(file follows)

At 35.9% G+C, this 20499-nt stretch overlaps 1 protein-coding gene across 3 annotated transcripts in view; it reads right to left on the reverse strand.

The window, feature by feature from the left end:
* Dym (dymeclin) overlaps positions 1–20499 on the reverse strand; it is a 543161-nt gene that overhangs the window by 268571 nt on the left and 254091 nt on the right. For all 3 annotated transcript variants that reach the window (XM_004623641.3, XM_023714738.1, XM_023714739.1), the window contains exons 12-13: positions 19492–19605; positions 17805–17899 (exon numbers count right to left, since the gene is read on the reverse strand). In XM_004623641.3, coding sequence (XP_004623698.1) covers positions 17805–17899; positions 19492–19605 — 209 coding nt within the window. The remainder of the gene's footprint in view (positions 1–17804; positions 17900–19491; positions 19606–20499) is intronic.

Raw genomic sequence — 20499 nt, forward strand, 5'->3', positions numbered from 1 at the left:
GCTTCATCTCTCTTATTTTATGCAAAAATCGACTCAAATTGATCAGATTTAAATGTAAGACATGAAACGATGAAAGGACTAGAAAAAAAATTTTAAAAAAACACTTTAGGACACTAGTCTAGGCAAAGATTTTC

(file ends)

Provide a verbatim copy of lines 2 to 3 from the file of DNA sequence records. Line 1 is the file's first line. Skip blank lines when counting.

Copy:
The window, feature by feature from the left end:
* Dym (dymeclin) overlaps positions 1–20499 on the reverse strand; it is a 543161-nt gene that overhangs the window by 268571 nt on the left and 254091 nt on the right. For all 3 annotated transcript variants that reach the window (XM_004623641.3, XM_023714738.1, XM_023714739.1), the window contains exons 12-13: positions 19492–19605; positions 17805–17899 (exon numbers count right to left, since the gene is read on the reverse strand). In XM_004623641.3, coding sequence (XP_004623698.1) covers positions 17805–17899; positions 19492–19605 — 209 coding nt within the window. The remainder of the gene's footprint in view (positions 1–17804; positions 17900–19491; positions 19606–20499) is intronic.